Robert Tennant joined Legacy as the company’s Chief Information Officer in August of 2019. He has spent the last 20 years working in the healthcare IT space, for KPMG and Beacon Partners, as well as at the head of his own firm, IT for Doctors.
“I’ve been CIO of Legacy for about a year now,” he recalls. “I came into an exciting and challenging opportunity and I’ve been trying to make a lot of significant changes in a short amount of time.”
When building a culture and leading a team, Tennant notes that there’s an important balance between being task and people-oriented. “It’s really about both,” he insists. “We need people to get the tasks done and we’re doing the tasks to benefit people, whether that’s the patients and customers or our own staff.” Tennant explains that his style revolves around hiring and working alongside people with deep expertise and a high level of independence who “are self-guided and self-directed, and understand our vision. “I believe that my role is to paint a vision for the team and provide direction, not micromanage. I believe in self-directed people but I’m also willing to be hands-on when necessary.”
Tennant further explains some of the key areas he is involved in with regard to integrating new technology into Legacy’s operations. “I’m a big believer in really understanding why we’re doing something,” he explains. “I’m the one asking and trying to understand why we're buying a particular piece of software, why we're hiring three more people to work in the IT department, or what’s the value proposition of a new piece of business intelligence software.” He emphasizes the relationship between IT and the finance department in the organization, and that a successful IT leader needs to act as though they’re a financial stakeholder in the business itself. Most technology solutions need to deliver a financial return and/or add genuine value to the patient experience.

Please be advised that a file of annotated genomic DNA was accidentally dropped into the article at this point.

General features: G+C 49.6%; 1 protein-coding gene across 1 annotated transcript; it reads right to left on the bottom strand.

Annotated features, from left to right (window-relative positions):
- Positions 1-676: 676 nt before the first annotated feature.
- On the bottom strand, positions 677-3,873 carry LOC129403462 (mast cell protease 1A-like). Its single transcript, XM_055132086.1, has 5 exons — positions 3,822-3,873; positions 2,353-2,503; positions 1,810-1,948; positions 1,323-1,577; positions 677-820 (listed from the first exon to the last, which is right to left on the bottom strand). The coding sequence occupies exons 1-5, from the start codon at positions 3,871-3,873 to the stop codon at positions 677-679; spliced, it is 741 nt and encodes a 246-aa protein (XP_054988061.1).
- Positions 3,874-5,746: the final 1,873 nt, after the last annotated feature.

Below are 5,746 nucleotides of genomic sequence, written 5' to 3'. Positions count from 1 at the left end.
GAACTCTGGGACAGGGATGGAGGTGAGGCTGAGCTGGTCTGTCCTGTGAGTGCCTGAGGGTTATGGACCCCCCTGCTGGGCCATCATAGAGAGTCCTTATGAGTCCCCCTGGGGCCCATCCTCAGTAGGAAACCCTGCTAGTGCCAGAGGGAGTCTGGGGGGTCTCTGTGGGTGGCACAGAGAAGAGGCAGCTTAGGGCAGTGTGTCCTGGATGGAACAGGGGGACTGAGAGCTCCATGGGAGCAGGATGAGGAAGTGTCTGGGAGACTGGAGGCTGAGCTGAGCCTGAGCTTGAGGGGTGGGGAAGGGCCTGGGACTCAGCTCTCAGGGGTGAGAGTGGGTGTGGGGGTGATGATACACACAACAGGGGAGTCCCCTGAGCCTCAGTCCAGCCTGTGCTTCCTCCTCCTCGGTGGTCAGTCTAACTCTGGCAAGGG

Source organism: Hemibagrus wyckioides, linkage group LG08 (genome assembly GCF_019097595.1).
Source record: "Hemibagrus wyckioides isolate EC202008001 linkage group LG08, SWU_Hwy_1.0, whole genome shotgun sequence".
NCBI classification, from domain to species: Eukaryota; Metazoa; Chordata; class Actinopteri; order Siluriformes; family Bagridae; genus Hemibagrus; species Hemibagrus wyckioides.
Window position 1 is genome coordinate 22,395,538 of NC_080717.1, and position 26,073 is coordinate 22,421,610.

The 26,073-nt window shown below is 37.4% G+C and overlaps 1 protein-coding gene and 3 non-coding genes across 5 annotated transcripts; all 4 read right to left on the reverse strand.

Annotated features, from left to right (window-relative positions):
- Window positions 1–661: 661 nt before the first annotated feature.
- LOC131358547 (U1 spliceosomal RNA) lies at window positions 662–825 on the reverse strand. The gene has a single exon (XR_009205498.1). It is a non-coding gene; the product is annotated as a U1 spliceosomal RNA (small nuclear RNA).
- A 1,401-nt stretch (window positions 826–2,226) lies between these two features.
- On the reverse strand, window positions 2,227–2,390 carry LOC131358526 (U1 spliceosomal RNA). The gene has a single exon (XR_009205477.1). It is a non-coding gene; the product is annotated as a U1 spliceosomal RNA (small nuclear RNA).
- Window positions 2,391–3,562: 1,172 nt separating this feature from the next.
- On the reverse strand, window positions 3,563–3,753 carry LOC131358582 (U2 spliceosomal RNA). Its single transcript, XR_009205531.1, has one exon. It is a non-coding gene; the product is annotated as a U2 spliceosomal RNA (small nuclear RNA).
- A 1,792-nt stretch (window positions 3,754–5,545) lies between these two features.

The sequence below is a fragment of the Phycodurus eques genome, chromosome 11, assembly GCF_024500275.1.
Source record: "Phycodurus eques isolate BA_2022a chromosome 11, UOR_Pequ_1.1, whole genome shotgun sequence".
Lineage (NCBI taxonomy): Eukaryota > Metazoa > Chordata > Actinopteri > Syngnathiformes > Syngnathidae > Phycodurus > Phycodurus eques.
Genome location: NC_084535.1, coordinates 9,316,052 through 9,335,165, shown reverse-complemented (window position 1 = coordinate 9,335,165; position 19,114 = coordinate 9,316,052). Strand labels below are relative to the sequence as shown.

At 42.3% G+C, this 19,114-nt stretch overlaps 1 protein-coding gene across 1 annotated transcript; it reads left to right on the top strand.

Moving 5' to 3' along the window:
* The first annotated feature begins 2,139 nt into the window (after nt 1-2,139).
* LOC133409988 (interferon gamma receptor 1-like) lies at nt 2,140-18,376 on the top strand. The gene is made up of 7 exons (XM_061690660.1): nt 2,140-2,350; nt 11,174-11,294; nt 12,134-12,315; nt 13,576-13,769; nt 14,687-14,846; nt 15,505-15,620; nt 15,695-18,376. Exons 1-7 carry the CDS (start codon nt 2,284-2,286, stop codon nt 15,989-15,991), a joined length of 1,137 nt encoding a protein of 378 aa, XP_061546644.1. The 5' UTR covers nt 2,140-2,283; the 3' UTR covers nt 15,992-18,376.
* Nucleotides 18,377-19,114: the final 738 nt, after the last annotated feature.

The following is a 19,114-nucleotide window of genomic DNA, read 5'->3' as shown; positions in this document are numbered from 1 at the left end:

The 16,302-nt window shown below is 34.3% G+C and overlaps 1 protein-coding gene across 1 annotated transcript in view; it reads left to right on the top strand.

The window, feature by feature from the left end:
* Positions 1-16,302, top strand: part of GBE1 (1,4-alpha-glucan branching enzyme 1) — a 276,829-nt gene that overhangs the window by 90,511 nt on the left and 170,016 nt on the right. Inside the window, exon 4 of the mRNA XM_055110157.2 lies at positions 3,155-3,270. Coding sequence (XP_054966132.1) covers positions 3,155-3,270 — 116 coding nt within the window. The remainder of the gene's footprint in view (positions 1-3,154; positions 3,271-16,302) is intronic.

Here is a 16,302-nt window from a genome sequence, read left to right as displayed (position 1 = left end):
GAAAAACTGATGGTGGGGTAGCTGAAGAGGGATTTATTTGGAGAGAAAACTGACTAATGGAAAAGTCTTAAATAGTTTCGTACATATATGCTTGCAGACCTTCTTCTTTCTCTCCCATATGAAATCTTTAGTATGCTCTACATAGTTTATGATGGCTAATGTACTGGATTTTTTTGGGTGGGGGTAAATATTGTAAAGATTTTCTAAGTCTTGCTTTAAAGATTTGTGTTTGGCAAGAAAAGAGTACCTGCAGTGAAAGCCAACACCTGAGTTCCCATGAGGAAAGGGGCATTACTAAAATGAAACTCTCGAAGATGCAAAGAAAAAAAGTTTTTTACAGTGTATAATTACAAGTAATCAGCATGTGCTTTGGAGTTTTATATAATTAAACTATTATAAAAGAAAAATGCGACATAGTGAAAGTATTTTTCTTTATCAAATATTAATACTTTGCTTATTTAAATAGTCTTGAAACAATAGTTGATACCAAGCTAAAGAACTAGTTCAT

“I believe in the 80-20 rule with regard to most technology implementations. 80% of the success of the implementation is related to things outside of the technology product itself,” he says “It’s about how well you implement it, how well you plan, how well you train, how well you roll it out, and only 20% of the success factor relates to the technology itself. This is not a hard and fast rule but it applies more often than not.”
Tennant studied Chemistry at Alma College and obtained a bachelor’s degree in Theology from Ambassador University.
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